Internet radio company Pandora begins targeting the car-bound and on-foot commuter with apps that enable its music service in autos and mobile devices.
Why does it matter?
The car-loving US commuter has long been a great target for both advertising and PR, primarily through local and national radio and to a lesser extent satellite campaigns. But the recent introduction of Internet-enabled systems within cars gives drivers access to all types of online content.
In addition, rather than specifically target drivers to work, Pandora, which boasts 75 million-plus registered users, wants to reach consumers wherever they are, including those who go to work on public transit or even on foot.
Pandora can tailor a music channel to individual tastes. But with no DJs or talk, it appears to present limited PR opportunities. Still, Matt Ostrower, senior manager of artist relations, says Pandora has served as a platform for several successful public affairs campaigns that combine audio with links for more information on its site.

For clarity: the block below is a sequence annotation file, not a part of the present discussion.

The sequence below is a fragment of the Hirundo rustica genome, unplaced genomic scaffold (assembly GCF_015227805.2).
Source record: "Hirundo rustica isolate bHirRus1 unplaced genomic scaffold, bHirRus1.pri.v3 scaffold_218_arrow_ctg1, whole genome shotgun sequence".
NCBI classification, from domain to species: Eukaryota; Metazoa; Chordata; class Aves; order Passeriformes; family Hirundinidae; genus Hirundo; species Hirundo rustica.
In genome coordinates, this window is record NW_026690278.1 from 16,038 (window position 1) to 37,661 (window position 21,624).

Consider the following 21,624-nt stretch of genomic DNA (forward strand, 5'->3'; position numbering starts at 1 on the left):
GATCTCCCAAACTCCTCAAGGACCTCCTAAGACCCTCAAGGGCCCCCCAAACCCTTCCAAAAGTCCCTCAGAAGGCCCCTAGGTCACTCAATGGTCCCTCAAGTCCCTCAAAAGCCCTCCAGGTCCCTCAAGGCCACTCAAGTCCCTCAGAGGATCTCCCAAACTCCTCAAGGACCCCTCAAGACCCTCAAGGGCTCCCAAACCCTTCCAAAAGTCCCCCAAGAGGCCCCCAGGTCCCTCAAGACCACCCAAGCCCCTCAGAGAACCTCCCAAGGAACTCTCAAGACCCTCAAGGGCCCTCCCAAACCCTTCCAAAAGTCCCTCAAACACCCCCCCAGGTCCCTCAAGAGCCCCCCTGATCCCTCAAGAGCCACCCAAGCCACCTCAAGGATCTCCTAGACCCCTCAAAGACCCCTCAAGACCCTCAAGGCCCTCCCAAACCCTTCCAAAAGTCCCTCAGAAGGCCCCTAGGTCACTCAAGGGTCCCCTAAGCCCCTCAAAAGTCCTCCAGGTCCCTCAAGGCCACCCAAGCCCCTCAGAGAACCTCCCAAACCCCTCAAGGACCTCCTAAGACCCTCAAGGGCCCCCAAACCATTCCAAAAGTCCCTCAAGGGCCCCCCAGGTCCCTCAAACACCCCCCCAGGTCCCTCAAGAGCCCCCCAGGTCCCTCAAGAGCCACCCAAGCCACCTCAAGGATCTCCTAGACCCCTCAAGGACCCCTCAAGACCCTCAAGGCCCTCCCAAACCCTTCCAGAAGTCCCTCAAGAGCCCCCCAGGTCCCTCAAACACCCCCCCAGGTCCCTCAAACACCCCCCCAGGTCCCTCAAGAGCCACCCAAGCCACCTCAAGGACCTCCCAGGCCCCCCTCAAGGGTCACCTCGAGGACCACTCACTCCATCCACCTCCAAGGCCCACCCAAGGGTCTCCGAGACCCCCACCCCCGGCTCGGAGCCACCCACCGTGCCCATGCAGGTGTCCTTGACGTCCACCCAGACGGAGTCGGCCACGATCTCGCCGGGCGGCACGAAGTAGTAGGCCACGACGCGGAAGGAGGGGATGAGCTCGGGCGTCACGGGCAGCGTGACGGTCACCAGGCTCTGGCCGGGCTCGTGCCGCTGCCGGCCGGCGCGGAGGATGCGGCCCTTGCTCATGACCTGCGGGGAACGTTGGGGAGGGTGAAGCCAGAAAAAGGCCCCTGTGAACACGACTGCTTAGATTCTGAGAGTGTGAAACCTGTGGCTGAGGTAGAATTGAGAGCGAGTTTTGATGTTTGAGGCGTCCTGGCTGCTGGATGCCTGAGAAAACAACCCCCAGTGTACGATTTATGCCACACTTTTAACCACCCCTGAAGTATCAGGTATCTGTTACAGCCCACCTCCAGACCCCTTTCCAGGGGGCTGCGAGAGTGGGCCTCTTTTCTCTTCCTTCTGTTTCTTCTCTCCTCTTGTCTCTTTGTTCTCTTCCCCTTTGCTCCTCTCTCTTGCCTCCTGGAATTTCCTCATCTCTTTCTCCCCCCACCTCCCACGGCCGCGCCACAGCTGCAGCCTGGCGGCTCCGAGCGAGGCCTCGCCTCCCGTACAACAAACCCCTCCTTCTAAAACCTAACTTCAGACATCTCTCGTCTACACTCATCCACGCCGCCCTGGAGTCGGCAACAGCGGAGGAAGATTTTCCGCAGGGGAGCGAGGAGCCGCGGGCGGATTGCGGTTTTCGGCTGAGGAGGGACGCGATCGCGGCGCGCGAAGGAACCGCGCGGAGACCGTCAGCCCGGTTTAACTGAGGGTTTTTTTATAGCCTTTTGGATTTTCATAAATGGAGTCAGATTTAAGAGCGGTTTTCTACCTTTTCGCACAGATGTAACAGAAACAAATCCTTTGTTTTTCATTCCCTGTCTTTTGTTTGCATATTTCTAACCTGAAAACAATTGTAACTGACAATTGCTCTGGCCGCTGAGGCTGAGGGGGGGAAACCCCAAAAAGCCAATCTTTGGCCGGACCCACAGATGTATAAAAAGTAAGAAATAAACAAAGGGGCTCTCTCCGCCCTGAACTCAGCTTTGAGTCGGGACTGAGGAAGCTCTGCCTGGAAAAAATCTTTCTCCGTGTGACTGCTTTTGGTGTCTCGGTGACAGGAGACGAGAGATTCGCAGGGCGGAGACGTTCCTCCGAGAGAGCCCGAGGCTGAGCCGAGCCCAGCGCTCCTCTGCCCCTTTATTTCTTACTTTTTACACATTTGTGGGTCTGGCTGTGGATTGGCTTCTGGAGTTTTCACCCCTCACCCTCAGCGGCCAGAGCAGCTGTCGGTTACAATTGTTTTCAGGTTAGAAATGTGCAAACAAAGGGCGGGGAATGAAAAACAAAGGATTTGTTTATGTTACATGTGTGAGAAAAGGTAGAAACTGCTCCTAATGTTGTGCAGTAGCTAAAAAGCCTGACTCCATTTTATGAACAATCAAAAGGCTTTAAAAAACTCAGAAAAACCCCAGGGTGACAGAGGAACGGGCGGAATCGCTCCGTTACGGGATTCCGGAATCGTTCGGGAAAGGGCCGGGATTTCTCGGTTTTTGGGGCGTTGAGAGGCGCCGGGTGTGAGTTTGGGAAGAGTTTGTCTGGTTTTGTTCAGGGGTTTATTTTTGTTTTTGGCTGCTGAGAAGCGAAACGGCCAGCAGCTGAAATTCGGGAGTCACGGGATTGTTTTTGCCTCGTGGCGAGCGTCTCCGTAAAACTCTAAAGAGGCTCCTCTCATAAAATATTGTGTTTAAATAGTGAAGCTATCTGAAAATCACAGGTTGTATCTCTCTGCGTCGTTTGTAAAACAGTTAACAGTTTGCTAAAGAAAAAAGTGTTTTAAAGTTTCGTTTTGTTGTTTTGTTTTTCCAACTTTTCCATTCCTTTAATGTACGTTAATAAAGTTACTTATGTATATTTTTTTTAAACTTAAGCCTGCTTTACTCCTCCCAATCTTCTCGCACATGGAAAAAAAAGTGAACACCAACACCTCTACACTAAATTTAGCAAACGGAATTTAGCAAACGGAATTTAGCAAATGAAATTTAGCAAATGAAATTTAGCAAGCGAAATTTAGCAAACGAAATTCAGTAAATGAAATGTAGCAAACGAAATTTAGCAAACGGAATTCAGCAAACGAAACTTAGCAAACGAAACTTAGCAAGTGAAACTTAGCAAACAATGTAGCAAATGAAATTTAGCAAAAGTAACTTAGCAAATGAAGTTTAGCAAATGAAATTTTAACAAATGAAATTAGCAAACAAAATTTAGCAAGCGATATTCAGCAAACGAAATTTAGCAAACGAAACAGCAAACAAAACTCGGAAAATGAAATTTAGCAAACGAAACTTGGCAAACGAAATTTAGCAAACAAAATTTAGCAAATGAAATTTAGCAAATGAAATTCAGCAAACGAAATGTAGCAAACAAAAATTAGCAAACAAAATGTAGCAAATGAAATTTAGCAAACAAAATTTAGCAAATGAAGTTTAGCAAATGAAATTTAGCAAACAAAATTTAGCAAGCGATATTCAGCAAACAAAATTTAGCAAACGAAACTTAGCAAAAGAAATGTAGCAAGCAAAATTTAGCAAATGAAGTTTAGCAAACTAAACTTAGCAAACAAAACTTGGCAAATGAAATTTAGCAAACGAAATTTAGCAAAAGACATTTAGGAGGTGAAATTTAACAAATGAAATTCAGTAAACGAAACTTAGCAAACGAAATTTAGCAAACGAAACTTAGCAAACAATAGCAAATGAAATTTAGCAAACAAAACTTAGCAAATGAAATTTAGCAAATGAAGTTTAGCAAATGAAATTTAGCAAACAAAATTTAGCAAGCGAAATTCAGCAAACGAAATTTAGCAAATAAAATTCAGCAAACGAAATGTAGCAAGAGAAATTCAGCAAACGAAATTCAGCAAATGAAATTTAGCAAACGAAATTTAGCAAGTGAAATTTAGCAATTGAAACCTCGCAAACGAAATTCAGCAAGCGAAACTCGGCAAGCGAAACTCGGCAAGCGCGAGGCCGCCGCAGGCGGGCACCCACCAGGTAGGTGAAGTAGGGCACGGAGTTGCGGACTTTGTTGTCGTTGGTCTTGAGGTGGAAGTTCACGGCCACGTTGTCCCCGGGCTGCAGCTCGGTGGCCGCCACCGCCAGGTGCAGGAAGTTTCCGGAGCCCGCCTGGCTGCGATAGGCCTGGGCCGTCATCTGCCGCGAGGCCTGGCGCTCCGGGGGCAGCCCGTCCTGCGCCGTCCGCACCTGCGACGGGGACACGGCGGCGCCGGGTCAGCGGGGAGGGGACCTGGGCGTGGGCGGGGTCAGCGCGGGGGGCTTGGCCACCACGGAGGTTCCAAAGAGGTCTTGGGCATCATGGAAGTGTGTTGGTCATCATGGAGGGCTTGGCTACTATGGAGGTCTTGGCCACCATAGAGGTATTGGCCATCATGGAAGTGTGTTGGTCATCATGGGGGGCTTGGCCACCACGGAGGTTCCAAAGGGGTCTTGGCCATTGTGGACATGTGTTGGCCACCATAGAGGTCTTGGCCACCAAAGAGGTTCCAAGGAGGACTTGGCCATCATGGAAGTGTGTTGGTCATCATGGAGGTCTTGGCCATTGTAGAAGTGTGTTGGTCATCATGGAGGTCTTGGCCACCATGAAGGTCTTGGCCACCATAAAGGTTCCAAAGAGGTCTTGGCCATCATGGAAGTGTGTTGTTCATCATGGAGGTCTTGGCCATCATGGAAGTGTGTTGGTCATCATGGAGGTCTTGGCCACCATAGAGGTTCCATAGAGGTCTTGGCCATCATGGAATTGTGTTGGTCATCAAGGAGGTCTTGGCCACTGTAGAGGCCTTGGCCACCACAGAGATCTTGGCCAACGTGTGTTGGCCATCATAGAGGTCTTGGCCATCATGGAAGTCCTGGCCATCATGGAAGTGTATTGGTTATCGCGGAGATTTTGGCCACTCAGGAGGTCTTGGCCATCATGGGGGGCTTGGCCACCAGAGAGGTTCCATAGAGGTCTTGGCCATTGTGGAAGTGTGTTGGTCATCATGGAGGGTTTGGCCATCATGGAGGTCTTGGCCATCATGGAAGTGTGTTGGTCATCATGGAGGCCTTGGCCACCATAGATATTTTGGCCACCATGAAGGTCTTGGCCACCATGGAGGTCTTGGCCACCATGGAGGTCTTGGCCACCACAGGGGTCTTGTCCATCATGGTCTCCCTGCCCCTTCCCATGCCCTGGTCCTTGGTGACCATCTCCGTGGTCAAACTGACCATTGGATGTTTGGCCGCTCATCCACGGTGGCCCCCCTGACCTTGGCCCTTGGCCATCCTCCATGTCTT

"We recently did a nonprofit campaign with Ford Sync where John Legend discussed education reform," he says. "It made our audience aware of the charities behind him."
John Irving, MD of Strauss Radio Strategies, notes that terrestrial radio remains the top platform for targeting US commuters with PR messages.
"Many radio station newsrooms have downsized, so it's a real service to provide them good content, which in many ways makes PR more valuable to radio news producers," adds Irving. "We've also spent the past few years educating clients about the synergies between radio and the Internet."
1 Market research firm Vision Critical found 9% of US drivers already stream online content from their smartphones through their car stereo system
2 Arbitron reported that US radio listenership rose by 3.3 million last year, adding that 93% of Americans 12 and older listen to radio at least once a week
3 More than three in four US workers drive alone to and from work, according to US Census data from 2000, the most recent published findings